JOYCE WHITIS

A celebration on April 1 was at one time, something special for the schools. The teachers and the school board at Chillicothe declared April 1 an official holiday with an all-day school picnic on the banks of Red River. They figured most of the high school kids would skip school anyway so what the heck? We’d just have a party instead and everybody was invited.

Chillicothe is just 13 miles from Red River and having an all-school picnic on its sandy banks was a real holiday for teachers and students alike.

West Texas was as dry as a dead heifer’s bones bleached white in the blazing noonday sun but just a few miles away, over the river, 3.2 beer could be had, if you had a quarter. While getting drunk on 3.2 beer is hardly possible, I have watched a few 17 year olds give it an honest try. Just the heady knowledge that across that narrow stretch of red water lay sin, was enough to send lightning bolts through hormone jumping teens looking for high adventure.

It also sent lightning bolts through Texas parents, most of who thought drinking beer and dancing were a big boost along that wide road leading straight to hell. Maybe for that reason, all our school gatherings were at some deserted spot along that sluggish stream separating the good from the bad. We were just a bunch of kids out to enjoy the day, ride horses at break neck speed up and down the river banks, fall down on the red sand, eat the fried chicken our mothers had packed for us and enjoy a day of freedom. Still, there was some excitement in knowing that just over that thin line, lay sinful ways.

April Fool’s Day remained an important day after I began teaching. One of my years as a high school teacher was at Desdemona and I remember that special day. The senior boys all slipped off from school during the first afternoon period. The senior girls and I went to find them. We drove down to Hog Creek and all we saw were naked bodies tearing through the mesquite trees and prickly pears. It seems that the boys had a great urge to go swimming just before we showed up. Our laughter set them running for cover. They showed up back at school much later, bruised and scratched, faces, red.

Huckabay and Lingleville schools have always maintained a friendly rivalry on the basketball court but during the ‘60s and ‘70s they enjoyed a special partnership on April 1. On alternate years the high school boys and girls all went over to the other school for the day. There was usually a game of baseball and lots of singing and other entertainment throughout the day. I remember a teenaged Hulen Duvall captivating the girls with his voice and his guitar. He performed much like a budding Elvis and memories of him are still fresh in the minds of seniors who graduated long ago. A few years ago Hulen and his Troublesome Three, consisting of older school mates entertained the crowd gathered in the old Tabernacle to celebrate the annual Homecoming activities at Huckabay. We sat on the wooden benches, listened and remembered another April Fools Day and for awhile there, the years rolled backward.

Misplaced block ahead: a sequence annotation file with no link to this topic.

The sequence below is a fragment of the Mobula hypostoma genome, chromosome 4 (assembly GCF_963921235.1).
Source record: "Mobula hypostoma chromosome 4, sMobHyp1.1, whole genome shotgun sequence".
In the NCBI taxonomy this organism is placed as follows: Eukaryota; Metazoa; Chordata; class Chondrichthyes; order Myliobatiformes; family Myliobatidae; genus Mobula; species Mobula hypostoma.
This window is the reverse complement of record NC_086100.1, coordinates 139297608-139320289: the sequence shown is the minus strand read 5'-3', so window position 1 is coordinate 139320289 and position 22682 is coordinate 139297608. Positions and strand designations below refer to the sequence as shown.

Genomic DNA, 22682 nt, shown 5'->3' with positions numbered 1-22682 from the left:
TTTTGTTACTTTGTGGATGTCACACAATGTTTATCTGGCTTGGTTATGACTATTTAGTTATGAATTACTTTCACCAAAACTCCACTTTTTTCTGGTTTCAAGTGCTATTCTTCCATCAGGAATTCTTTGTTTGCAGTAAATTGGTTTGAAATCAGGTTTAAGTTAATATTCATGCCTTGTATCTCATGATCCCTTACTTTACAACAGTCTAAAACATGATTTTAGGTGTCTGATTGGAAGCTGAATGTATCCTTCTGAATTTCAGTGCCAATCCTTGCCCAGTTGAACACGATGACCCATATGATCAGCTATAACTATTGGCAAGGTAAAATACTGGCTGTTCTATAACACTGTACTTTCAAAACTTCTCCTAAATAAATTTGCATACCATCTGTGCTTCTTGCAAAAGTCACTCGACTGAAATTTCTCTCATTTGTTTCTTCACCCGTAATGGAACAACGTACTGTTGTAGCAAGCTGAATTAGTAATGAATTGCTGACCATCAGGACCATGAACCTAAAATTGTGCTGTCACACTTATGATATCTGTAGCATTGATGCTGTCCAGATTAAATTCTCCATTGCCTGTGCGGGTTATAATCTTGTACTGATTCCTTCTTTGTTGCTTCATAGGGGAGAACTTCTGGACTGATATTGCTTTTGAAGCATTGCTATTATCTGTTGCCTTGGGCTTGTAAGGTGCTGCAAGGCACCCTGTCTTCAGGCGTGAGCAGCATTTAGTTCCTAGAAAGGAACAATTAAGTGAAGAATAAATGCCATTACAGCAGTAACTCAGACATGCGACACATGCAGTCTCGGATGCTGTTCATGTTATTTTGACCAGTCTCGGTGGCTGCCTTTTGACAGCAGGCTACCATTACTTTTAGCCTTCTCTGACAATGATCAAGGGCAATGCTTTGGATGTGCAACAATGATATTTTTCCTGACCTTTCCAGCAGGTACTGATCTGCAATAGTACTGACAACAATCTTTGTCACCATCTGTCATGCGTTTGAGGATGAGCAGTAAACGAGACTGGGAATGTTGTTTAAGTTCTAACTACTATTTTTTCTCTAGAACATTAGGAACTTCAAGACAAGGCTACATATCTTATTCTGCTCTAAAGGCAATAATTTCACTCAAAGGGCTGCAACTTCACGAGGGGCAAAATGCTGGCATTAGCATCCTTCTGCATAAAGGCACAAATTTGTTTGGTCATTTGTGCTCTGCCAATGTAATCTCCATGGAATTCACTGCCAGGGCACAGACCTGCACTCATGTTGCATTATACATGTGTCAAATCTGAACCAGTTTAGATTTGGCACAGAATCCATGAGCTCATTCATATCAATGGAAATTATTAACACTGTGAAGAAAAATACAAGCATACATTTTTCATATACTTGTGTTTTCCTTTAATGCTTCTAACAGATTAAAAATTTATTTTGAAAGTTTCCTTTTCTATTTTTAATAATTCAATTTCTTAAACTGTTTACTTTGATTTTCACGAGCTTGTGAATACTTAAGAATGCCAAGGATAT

Today’s school schedules allow for lots of holidays for students, including spring break, Martin Luther King Day, teacher work days, showing livestock day and bad weather days. All we got was Thanksgiving Day, a week for Christmas and April Fool’s Day.

My first year to teach was in the Huckabay school system and I was surprised there was a “Fall Break” for cotton picking and peanut harvest. School let out for two weeks so the kids could help with the harvest. There was also one mother who kept her daughter home one day every couple of weeks so she could help with the washing. Several high school students that I had in class, got up early in the morning to help with the milking before coming to school and after school went to the dairy barn again without having any kind of “break.” They even had to milk twice on April Fool’s Day.

There was no “Spring Break” back then where everybody runs off to the ocean to build sand castles. Parents in our time probably never even heard of Padre Island. They were, however, aware of knee deep water in Red River and the perils to be found on the other side.